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Fast Project Rollbacks


Fast Project Rollbacks

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Dave Poole
Dave Poole
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doobya (10/22/2008)
Some very nice techniques and ideas in the article

But I have never rolled back a change to a production database in 10 years.



I rarely have to roll back a live deployment but deployments into a QA environment are another matter. And before anyone jumps up and down QA in this case is the environment where we throw testers and bloody minded users at systems to see if they can break the code.

As we move towards more agile practices the ability to rollback/deploy on the fly are important.

As far as tools are concerned you can use Red-Gate Compare and generate a snapshot of the schema. Cheap though the tool is not all companies see the benefit of buying a £400 tool against £x,000 in DBA time.

In terms of deleting columns from existing tables I take either the backup table approach or bcp the file and table create script out to a tape before I do it. It depends on how big the table is.

To be honest we are much more likely to add/change columns than delete them. When we do delete them we are pretty damn sure they will never be used again.

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Alexander Kuznetsov
Alexander Kuznetsov
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Hi,

I can use something like SQL Compare which has been around for a while, has been thoroughly tested out by thousands of users, and probably does all (or almost all) this. Why should I spend my time on doing something which has been done before and works very well? Unless I am missing something, this sounds like reinventing the wheel. What am I missing?
hurcane
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Alexander Kuznetsov (10/22/2008)
Hi,

I can use something like SQL Compare which has been around for a while, has been thoroughly tested out by thousands of users, and probably does all (or almost all) this. Why should I spend my time on doing something which has been done before and works very well? Unless I am missing something, this sounds like reinventing the wheel. What am I missing?


SQL Compare does not generate "rollback" scripts. The article was not about deployment scripts. It was about writing rollback scripts to undo the changes that SQL Compare would generate.



Ninja's_RGR'us
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Stupid question here... but what happens if you reverse the order of the servers just after creating the migration scripts?

Doesn't that help you create the rollback scripts.

I'm sure it won't put back lost or altered data, but if that's the only thing left to worry about, it seems like a great start to me.
Alexander Kuznetsov
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hurcane (10/22/2008)
Alexander Kuznetsov (10/22/2008)
Hi,

I can use something like SQL Compare which has been around for a while, has been thoroughly tested out by thousands of users, and probably does all (or almost all) this. Why should I spend my time on doing something which has been done before and works very well? Unless I am missing something, this sounds like reinventing the wheel. What am I missing?


SQL Compare does not generate "rollback" scripts. The article was not about deployment scripts. It was about writing rollback scripts to undo the changes that SQL Compare would generate.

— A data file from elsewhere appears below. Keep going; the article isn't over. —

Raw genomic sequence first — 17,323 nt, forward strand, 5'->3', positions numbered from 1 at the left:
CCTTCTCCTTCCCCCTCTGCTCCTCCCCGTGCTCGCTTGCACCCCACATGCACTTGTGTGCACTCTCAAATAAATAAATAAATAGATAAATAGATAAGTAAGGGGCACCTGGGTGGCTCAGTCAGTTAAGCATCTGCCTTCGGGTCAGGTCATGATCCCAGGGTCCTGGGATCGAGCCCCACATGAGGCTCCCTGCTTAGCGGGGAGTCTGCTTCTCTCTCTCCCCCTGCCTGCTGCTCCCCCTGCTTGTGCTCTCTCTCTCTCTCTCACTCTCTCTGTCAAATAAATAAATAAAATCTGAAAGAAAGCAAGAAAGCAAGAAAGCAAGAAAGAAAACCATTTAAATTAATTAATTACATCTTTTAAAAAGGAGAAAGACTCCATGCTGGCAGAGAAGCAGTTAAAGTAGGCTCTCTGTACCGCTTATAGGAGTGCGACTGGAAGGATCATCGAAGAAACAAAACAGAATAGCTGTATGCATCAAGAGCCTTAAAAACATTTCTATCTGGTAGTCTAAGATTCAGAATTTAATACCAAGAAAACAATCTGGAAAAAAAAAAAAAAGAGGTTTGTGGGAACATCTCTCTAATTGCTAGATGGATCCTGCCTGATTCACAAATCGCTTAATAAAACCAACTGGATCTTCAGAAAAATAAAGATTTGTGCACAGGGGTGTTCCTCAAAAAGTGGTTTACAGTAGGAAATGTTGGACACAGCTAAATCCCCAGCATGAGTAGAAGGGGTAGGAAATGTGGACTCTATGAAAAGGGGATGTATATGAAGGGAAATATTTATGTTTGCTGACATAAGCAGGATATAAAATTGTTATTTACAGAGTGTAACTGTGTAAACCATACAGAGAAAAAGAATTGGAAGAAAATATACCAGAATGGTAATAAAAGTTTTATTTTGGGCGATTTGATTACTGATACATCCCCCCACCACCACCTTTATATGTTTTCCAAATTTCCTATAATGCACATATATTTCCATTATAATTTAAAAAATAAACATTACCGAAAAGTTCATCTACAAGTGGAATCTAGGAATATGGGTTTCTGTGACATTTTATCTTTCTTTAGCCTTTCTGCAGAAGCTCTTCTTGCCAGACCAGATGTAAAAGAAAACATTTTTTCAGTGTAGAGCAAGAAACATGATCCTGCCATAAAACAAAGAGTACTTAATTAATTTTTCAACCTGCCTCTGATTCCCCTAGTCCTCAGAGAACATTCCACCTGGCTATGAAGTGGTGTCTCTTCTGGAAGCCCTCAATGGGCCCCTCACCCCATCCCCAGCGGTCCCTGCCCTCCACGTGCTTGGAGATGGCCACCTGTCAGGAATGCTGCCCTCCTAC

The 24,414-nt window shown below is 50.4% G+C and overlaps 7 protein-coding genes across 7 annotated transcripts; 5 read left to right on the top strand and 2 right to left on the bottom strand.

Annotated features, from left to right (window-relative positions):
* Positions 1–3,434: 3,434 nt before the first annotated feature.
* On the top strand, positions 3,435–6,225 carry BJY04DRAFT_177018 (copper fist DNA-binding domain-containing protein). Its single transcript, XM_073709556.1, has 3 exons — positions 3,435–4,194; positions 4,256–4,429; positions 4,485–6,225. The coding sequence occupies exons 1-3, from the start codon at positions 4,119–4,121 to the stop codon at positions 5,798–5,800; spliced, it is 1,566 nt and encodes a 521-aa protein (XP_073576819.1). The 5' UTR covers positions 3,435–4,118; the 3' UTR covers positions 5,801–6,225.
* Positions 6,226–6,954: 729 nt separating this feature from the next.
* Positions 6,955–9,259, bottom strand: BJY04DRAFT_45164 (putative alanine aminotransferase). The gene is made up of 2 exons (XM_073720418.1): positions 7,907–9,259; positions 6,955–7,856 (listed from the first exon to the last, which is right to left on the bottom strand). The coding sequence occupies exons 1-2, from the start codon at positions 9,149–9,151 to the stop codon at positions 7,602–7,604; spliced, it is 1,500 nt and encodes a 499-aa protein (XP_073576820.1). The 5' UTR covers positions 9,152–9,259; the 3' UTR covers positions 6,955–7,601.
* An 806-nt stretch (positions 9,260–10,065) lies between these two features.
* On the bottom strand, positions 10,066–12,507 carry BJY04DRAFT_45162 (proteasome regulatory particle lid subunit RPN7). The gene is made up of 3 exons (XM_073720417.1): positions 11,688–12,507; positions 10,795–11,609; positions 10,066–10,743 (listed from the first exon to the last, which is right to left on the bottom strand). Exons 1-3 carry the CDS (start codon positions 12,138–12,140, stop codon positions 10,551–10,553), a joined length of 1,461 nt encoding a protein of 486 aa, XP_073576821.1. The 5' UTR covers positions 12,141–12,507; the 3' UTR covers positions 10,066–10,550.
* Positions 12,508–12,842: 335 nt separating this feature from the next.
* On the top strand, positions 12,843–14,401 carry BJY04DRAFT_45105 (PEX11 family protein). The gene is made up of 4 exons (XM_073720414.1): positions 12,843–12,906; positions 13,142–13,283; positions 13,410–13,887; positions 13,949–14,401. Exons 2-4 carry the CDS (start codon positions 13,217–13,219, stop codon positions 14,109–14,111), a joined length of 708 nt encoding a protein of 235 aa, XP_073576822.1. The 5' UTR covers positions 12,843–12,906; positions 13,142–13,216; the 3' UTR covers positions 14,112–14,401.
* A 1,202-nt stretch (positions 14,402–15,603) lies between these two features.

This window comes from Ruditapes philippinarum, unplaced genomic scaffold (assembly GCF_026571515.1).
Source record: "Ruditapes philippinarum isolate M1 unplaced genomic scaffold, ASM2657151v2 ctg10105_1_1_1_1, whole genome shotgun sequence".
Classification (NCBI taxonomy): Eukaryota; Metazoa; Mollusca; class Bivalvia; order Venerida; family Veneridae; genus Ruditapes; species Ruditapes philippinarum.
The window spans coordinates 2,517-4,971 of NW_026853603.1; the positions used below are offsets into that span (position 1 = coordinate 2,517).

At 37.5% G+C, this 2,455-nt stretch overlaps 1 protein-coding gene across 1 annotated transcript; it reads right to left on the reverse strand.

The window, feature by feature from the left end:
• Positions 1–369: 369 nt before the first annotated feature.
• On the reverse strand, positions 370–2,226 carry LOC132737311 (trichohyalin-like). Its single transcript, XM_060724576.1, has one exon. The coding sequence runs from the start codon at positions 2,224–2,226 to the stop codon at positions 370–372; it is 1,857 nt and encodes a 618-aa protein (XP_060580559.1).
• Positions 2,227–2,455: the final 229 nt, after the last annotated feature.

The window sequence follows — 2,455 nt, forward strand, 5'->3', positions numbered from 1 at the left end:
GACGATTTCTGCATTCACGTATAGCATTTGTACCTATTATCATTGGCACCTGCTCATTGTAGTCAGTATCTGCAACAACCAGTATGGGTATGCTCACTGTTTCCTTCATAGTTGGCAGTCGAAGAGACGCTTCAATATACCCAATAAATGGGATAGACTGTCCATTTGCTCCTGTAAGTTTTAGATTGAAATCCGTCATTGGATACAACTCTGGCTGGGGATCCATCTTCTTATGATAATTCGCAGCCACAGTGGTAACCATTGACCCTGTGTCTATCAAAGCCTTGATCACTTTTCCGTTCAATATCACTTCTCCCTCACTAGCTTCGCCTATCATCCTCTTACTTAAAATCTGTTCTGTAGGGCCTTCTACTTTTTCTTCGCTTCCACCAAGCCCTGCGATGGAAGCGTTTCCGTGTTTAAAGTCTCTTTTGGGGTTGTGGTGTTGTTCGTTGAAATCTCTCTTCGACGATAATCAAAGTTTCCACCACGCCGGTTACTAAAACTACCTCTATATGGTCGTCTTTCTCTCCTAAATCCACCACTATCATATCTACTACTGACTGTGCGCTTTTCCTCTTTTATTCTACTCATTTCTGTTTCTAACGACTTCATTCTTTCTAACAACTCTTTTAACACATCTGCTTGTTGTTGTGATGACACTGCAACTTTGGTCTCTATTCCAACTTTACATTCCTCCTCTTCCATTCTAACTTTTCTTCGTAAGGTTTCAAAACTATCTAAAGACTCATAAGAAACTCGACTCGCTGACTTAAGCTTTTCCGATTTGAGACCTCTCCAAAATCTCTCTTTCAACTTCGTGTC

SQL Compare absolutely does generate rollback scripts. I do just that every time I deploy: open up SQL Compare, generate deploy/rollback scripts, test them both out, check them in in Subversion etc.
Alexander Kuznetsov
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Just looked up in Subversion: more than one hundred rollback scripts, all generated by SQL Compare of course.
timothyawiseman
timothyawiseman
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This was an excellent article and well written. And I cannot overemphasize the point you made about code readability. In fact, I think my team is getting tired of me talking about literate programming.

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Wayne West
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I teach readability by stressing that you're writing code for the person who follows you. It jolts their perception a bit to think that 'this previous project would have been so much easier if it had been better documented, so I'll document my current project better for the person who comes after me.'

Of course, some people, regardless of how well the case is argued, will never improve their documentation and readability. BigGrin

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jeffrey yao
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I see what proposed in the article is an overkill most of time in SQL2K5 EE. For DB side rollback, is there anything better/quicker than the database snapshot? i.e. Do a db snapshot before the deployment, and if anything goes wrong, and you need to research, compare with the snapshot db, or if you want to rollback, rollback with the snapshot db.

Just my two cents... Smile

Rgds,
JY



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jeffrey yao (10/25/2008)
I see what proposed in the article is an overkill most of time in SQL2K5 EE. For DB side rollback, is there anything better/quicker than the database snapshot? i.e. Do a db snapshot before the deployment, and if anything goes wrong, and you need to research, compare with the snapshot db, or if you want to rollback, rollback with the snapshot db.

Just my two cents... Smile

Rgds,
JY


That's a good point Jeffrey, have you had any troubles with that method when you rolled back a failed deployement, any hints we need to know to use this method?
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